“Pain is a highly complex phenomenon that involves biological, psychological and social variables.” (Carterett, 2010, p.1) An increasing cultural diversity in our country means that health care providers must offer culturally relevant treatment and care on a daily basis. Although race, ethnicity and culture or often used interchangeably, they actually represent very different concepts.
Race as a construct identifies people according to their ancestry, a genetic heritage.
Ethnicity refers not only to biological and physical characteristics but also include culture and behavior.
Culture can be defined as a coherent set of values, beliefs and concepts, or a set of learned attitudes or ideals that mold the behavior of a population or particular society.
Anorexia Nervosais an eating disorder that affects approximately 0.2-1.3% of the population; that’s about 5 to 10 cases per 100,000 people. There is a 9:1 ratio of female to males that have anorexia nervosa; it does affect males as well! About 0.5-1% of women between the ages of 15 and 30 have anorexia. Age 17 is the median age for people who suffer from this.
Anorexia nervosa is a psychiatric disorder that’s characterized by abnormal eating behavior and severe self-induced weight loss (Ferri, 2018). These patients have an intense fear of gaining weight. There are two types of anorexia which include the restricting type that restricts all fat and food intake and the binge-eating / purging type that includes binge eating followed by vomiting with abuse of laxatives.
Depression is a mental disorder that affects the emotion, cognition, behavior, and physically. Thus, it interferes with the daily life of the patient. One out of 10 adults experience one or more episodes during their lifetime. Common complaints presented to the office are lack of interest in pleasurable activities, insomnia, digestive problems, and unexplained chronic aches and pains. As there are many forms of depression, treatment varies depending on the specific diagnosis. Types of depression may include: major depression, single versus recurrent episode (mild, moderate and severe with or without psychotic features); persistent depressive disorder (dysthymia), postpartum depression, seasonal affective disorder (SAD), bipolar disorder, and premenstrual dysphoric disorder. Most depression is associated with other physical or mental disorders (Cash & Glass, 2017). Although this condition is prevalent in primary care patients, few patients admit to being depressed and present with somatic symptoms such as headaches, back problems, or chronic pain making detection of depression more difficult to diagnose (Williams & Nieuwsma, 2018). This make it imperative that providers must learn to inquire sensitively about depression and how to utilize evidence-based screening tools available.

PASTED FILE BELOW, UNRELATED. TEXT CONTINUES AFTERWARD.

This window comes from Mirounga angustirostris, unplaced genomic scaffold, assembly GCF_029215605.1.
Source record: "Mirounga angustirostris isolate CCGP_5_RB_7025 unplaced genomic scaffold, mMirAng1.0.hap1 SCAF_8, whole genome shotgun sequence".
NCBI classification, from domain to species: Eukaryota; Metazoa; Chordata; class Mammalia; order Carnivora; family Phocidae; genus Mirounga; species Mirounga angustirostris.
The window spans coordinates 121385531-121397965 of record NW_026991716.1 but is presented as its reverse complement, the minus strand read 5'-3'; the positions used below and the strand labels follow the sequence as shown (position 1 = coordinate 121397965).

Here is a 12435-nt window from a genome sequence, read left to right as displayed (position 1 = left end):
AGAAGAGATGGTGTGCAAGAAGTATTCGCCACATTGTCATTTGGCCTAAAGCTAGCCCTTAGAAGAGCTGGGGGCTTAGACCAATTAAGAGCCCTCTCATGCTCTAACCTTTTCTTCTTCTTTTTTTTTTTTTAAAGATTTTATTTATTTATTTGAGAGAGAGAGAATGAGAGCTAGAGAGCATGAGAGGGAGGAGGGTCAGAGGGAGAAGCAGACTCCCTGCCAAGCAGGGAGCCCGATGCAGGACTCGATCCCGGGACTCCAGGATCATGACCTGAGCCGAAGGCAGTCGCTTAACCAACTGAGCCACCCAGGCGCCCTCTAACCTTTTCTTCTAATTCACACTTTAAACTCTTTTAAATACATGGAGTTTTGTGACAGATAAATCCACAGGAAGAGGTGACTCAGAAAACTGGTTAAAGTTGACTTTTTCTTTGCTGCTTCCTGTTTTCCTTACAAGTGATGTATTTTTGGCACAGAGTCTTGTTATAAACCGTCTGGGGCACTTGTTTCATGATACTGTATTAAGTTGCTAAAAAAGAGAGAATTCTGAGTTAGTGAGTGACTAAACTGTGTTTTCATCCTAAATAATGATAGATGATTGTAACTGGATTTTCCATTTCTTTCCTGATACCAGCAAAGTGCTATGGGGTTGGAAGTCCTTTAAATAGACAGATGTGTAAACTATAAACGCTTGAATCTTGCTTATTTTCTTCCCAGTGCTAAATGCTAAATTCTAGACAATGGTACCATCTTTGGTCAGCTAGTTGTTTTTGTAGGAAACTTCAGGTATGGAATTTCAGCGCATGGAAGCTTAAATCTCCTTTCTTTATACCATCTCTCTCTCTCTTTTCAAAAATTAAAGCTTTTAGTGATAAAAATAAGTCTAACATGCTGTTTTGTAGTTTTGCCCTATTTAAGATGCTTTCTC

Attention deficit hyperactivity disorder (ADHD) is a chronic disorder of attention and/or hyperactivity-impulsivity that is typically diagnosed in children 6 to 9 years of age (Katz, 2018). Approximately, 5 to 10 % of school aged children, primarily males, have ADHD (Katz, 2018). Two to 5 percent of adults have ADHD (Katz, 2018). In the adult population the number, or ratio, of females diagnosed with ADHD is equal to males (Katz, 2018).
“Currently, there is no known neurophysiological or neurochemical basis for the disorder. Imbalances among levels of norepinephrine, dopamine, and epinephrine all seem to be involved” (Dunphy, Winland-Brown, Porter, & Thomas, 2015, p. 1108). Family history, genetics, provides the strongest evidence for etiology of ADHD (Katz, 2018). Having a first-degree relative with ADHD makes an individual 5 times more likely to have ADHD (Katz, 2018). Many times ADHD goes unrecognized throughout childhood, or people with ADHD were able to compensate for their symptoms when they were young, but as their responsibilities increase their symptoms become more apparent, negatively impacting them both professionally and their personal relationships (Smith & Segal, 2017). Unlike children with ADHD, adults with ADHD typically do not have motoric hyperactivity (Katz, 2018). Adults commonly present with complaints of restlessness, edginess, difficulty relaxing, disorganization, boredom, difficulty paying attention or focusing, and difficulty completing tasks (Katz, 2018). Frustration with job and life routines are also common complaints among adults with ADHD (Dunphy et al., 2015).
Restless legs syndrome (RLS) is a condition that causes an uncontrollable urge to move your legs, usually because of an uncomfortable sensation. It typically happens in the evening or nighttime hours when you’re sitting or lying down. Moving eases the unpleasant feeling temporarily. Restless leg syndrome is a common neurological sensorimotor disorder with an overall prevalence in adults of 5-10% in Europe and North America. Restless legs syndrome had a higher prevalence in men than women, with the difference reaching significance in those 40-49 years old; in men there was no positive correlation with age. Can begin at any age and generally worsens as you age (Chatterjee, Mitra, Guha & Chakraborty, 2015).
Restless leg syndrome is manifested by strong feelings of restlessness and distressing paraesthesia-like sensations (crawling, burning itching and tingling) in the lower legs, particularly when at rest. As a result of that, patients usually have a difficult time to maintain a proper sleep pattern; the symptoms vary considerably in severity and frequency (Borreguero & Pumarega, 2017). It can disrupt sleep, which interferes with daily activities.